By: Pamela Egan, NP
A broken hip or a hip fracture is a very common injury, especially in older adults and in the elderly. Broken hips are the most common bone fracture that requires hospitalization. Hospitalizations for broken hips are rising each year to the tune of about 300,000.
Falls are the most common cause of hip fractures in the elderly. High-force injuries such as motor vehicle accidents are the most common cause of hip fractures in younger patients who typically have stronger bones. Pathologic fractures such as weakened bones from infection or cancer can also be a cause of hip fractures.
Usually, osteoporosis is the cause of hip fractures in the elderly. Osteoporosis is a condition that causes loss of bone mass. The bones are thinner and weaker than normal. Adults with osteoporosis are at much higher risk of developing a hip fracture than someone without osteoporosis. The risk of osteoporosis is on the rise possibly due to an overall decrease in hormone replacement therapy and low vitamin D levels. Other risk factors associated with hip fracture are females, Caucasians, and sedentary lifestyle.
There are two types of hip fractures. A femoral neck fracture occurs when the ball of the ball-and-socket hip joint is fractured off the femur. Treatment of a femoral neck fracture depends on the age of the patient and the amount of displacement of the fracture.
Interotrochanteric hip fracture occurs just below the femoral neck. These fractures are easier to repair more often than femoral neck fractures. The usual surgical treatment involves placement of a plate and screws to stabilize the fracture.
Treatment of a hip fracture almost always requires surgery. Some surgeons are using a newer implant that uses a rod inserted down the center of the bone rather than a plate along the outside of the bone. Both types of fracture fixation (the plate and the rod) have shown good healing and have had excellent results.
Physical therapy is usually started immediately and patients can usually walk with their full weight on the implant. Patients are usually encouraged to begin walking immediately following surgery. Most commonly, patients will get up with the physical therapist the next day following surgery. It usually takes a year for full recovery.
Complications often occur in patients who suffer broken hips. By getting patient up and out of bed as soon as possible, the risk of complications is reduced. Mortality rates in the first year following a broken hip are around 25%, and the rates are highest in older populations. The cause of death following a hip fracture is often due to blood clots, pneumonia, or infection. Furthermore, only about 25% of patients who sustain a broken hip return to their pre-injury level of activity. About one year after a patient sustains a broken hip, mortality rates return to normal, but a patient who previously sustained a hip fracture is at higher risk of breaking their hip again.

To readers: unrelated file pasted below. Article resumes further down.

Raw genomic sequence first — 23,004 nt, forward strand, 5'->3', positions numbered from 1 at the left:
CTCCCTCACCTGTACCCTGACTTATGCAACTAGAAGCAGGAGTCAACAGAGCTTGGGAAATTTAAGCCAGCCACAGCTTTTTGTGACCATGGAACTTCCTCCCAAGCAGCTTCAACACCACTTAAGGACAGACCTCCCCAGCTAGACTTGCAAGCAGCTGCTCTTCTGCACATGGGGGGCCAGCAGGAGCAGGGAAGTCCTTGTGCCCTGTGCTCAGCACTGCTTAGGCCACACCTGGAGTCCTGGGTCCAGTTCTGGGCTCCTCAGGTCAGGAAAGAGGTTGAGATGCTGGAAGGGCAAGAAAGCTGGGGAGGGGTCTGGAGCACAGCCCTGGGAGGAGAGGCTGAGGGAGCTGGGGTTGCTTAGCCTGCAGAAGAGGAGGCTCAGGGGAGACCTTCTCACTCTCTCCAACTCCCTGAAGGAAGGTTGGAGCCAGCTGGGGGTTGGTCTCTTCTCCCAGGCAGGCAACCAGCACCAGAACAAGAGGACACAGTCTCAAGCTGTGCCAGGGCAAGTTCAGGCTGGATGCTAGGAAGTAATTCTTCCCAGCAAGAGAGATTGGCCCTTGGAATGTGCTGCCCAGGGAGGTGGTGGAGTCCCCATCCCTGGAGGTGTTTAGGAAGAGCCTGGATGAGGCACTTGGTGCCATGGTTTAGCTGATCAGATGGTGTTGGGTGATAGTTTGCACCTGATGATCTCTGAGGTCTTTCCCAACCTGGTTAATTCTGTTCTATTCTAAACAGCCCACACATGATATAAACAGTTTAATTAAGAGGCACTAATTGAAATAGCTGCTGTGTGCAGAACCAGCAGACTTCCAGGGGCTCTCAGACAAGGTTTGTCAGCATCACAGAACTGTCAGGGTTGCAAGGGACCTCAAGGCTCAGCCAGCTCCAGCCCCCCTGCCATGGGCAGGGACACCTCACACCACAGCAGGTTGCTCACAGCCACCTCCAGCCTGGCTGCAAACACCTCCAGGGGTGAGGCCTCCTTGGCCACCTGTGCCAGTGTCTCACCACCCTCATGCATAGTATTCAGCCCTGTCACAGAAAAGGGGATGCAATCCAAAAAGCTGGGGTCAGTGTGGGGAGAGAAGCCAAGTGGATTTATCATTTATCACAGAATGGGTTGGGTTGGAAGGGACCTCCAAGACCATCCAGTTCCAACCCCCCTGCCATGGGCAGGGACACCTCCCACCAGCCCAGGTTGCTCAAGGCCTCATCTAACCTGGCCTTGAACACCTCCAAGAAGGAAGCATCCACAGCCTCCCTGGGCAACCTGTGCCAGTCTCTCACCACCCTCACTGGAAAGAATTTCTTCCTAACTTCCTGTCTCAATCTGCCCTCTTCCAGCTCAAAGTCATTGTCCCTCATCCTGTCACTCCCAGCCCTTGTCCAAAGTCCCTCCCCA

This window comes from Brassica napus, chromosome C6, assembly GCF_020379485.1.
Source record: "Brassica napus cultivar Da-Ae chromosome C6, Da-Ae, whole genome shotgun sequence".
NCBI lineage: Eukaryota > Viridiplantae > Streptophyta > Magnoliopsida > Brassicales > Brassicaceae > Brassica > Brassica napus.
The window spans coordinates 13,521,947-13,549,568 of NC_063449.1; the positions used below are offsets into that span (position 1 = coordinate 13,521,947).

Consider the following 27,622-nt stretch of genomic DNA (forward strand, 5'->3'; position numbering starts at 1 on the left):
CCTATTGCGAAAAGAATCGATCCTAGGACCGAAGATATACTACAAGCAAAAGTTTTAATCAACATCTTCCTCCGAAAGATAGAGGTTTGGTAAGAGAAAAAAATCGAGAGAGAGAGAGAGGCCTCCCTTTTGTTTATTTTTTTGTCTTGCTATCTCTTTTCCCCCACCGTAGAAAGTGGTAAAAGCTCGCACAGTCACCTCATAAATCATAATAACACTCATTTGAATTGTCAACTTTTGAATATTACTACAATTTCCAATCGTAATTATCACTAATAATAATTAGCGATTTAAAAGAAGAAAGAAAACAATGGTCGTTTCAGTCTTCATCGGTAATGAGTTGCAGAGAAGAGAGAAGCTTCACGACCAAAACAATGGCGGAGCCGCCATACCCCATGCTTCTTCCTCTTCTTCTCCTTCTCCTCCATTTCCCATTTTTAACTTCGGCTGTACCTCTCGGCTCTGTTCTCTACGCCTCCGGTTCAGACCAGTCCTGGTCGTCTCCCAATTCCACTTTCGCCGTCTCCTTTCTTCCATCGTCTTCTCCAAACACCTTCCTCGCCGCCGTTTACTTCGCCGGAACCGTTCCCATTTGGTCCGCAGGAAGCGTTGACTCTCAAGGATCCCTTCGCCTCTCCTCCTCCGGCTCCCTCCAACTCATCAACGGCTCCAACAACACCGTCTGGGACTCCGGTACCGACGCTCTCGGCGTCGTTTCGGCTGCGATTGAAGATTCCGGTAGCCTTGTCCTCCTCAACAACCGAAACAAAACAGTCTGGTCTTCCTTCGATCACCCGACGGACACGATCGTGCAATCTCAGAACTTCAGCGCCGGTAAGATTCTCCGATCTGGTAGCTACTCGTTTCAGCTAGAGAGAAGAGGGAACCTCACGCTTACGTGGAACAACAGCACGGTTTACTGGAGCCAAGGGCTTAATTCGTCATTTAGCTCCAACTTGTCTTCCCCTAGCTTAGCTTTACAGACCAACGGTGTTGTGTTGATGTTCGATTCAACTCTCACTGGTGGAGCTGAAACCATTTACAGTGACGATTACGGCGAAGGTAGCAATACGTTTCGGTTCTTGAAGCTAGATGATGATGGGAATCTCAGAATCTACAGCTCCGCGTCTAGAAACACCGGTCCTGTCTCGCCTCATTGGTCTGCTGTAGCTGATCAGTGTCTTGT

Treatments for osteoporosis are available, and will help elderly individuals avoid serious complications of this disease such as a broken hip.
An assortment of products are available through medical equipment stores that can help to reduce the risk of the slips and falls that lead to hip fractures. Mobility devices such as medical walkers, rollators, canes and power scooters can help to provide ambulatory assistance to elderly individuals, as well as to those with limited strength or mobility.
Bathroom safety devices can also help to reduce the risk of injury in one of the most dangerous areas of the home for susceptible individuals. Among the most effective of these items are grab bars. Grab bars (also known as safety rails) can be mounted against a wall, inside the shower and on the wall of the bathtub. They provide a gripping surface to help individuals maintain balance and avoid falling down (and ostensibly breaking a hip). Shower chairs provide a seating surface for inside the tub, thereby eliminating the need to stand. This in turn dramatically reduces the risk of slipping while in the shower. Raised toilet seats reduce the amount of bending over necessary for one to assume a seat on the toilet. Finally, non-slip bath mats add traction to the floor of the tub or shower, making it less slippery and subsequently less dangerous.
Lastly, nutrition plays an important role in preventing both osteoporosis and hip fractures. By making a point of getting good nutrition, the risk of osteoporosis and weak bones in general is reduced significantly. The elderly should almost without exception see to it that they are ingesting sufficient amounts of calcium, magnesium and vitamin D3, either through diet or supplements. Since estimating the amount of these nutrients in one’s diet can be so difficult, I receommed going the supplement route just to be sure.
It is important when buying supplements to insist on vitamin D3 (cholecalciferol) as opposed to supplements containing ergocalciferol (vitamin D2). D3 is more readily absorbed by the body, and is a far more effective form of the nutrient in terms of boosting the immune system, preventing disease and improving bone density.